Key here is the indicator (!) which means this is a mandatory attribute. (!?) means it is a conditionally mandatory, i.e., if more than one color is given in the Color attribute, then the Color pattern attribute must be given.

The Definition, References, Remarks, and Distinctions shown here are those of the object itself.

Set Attribute_B: "attributes in this subset provide information relevant to the use of the data, e.g. for presentation or for an information system."

This set has the same components for all objects, but their values change from one object to the next, and they can change for the same object viewed on different charts. INFORM and TXTDSC are text presentations of notes we see on the printed charts or details about the chart itself. These often include links to text files that are part of the ENC. These attributes are crucial to chart work, but easy to use and interpret. A leading N in the attribute name means it is this same information in the national language of the chart producer. 

The more subtle and important type-B attribute is SCAMIN,  the minimum display scale that an object will appear on. We have a separate note on Role of SCAMIN on ENC.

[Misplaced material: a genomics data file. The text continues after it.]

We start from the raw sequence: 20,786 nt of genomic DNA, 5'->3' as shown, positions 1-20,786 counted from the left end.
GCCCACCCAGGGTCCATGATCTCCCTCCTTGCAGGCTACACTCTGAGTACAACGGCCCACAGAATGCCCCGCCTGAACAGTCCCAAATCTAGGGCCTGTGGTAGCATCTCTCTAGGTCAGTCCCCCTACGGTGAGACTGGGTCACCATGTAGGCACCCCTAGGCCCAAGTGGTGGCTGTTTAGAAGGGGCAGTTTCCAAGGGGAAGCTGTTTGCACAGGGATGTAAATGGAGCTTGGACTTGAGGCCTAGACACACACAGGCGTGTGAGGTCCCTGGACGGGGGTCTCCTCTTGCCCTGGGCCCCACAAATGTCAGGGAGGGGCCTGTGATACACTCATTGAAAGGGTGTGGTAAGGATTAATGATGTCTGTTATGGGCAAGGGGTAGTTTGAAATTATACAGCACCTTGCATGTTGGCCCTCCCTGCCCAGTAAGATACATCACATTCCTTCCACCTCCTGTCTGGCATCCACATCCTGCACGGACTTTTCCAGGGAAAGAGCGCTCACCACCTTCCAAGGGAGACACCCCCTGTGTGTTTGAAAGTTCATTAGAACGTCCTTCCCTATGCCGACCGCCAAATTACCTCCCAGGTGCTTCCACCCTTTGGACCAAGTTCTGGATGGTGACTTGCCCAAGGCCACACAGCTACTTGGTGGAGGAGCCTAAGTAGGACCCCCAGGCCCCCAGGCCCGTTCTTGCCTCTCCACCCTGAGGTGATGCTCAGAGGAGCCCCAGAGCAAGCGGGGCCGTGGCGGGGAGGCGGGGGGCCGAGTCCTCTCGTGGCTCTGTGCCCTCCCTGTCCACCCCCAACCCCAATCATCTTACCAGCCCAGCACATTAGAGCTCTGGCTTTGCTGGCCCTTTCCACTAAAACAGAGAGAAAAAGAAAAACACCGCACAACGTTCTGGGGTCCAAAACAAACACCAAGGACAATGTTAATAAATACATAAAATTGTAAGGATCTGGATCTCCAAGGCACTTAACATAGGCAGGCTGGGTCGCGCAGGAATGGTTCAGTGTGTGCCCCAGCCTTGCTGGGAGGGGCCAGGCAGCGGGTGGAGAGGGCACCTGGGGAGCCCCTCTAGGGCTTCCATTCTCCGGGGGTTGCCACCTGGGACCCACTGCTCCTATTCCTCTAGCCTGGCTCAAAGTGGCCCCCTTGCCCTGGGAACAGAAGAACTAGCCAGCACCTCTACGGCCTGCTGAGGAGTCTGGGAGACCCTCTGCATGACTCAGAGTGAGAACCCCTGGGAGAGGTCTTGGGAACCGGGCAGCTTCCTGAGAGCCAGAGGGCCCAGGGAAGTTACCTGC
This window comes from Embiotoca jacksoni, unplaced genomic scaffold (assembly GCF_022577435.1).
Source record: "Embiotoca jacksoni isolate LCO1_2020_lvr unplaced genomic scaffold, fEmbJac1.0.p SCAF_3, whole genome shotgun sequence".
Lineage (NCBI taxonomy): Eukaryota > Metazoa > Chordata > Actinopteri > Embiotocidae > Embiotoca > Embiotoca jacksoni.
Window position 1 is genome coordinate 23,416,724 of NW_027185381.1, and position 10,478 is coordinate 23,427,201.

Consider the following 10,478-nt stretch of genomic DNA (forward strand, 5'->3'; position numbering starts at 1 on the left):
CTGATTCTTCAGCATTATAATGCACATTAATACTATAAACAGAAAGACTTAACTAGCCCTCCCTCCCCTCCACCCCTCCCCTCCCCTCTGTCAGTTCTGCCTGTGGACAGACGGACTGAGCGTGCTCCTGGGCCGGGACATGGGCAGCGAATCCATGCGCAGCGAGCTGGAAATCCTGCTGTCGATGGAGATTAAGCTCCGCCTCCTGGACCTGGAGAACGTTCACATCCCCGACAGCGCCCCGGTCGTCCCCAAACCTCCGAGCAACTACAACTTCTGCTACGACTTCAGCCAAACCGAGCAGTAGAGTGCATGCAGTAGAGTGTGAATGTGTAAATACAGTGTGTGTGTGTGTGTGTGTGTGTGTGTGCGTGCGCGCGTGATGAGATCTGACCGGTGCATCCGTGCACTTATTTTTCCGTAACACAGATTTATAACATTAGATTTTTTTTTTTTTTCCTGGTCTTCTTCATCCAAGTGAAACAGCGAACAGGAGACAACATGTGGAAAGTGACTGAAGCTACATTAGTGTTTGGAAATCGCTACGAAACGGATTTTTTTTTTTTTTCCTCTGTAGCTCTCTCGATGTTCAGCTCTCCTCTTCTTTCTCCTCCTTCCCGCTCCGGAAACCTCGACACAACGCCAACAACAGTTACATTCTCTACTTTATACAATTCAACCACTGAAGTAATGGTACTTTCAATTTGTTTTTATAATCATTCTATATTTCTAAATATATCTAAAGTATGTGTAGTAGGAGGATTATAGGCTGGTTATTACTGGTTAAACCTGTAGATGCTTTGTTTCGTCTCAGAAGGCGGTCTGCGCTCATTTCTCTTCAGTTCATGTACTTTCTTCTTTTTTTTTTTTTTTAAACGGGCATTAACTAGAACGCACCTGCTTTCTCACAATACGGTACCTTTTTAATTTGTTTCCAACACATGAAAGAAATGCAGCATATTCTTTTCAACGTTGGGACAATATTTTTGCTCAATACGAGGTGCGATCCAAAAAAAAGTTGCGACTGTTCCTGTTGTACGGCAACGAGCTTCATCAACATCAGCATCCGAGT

Set Attribute_C: "attributes in this subset provide administrative information about the object and the data describing it."
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A second online ENC Object Catalog is provided by Teledyne CARIS, a long standing Canadian-American company specializing in GIS and related technologies.


This one is a bit  faster to use providing you know the abbreviations for the objects or attributes of interest. We can be more confident that this one is up to date. It also has all the attribute definitions in a single file that might be more convenient for some  applications. 

It is valuable to know about this one, but the list of plain language names of objects and attributes in the one above makes it a more logical place to start with these resources.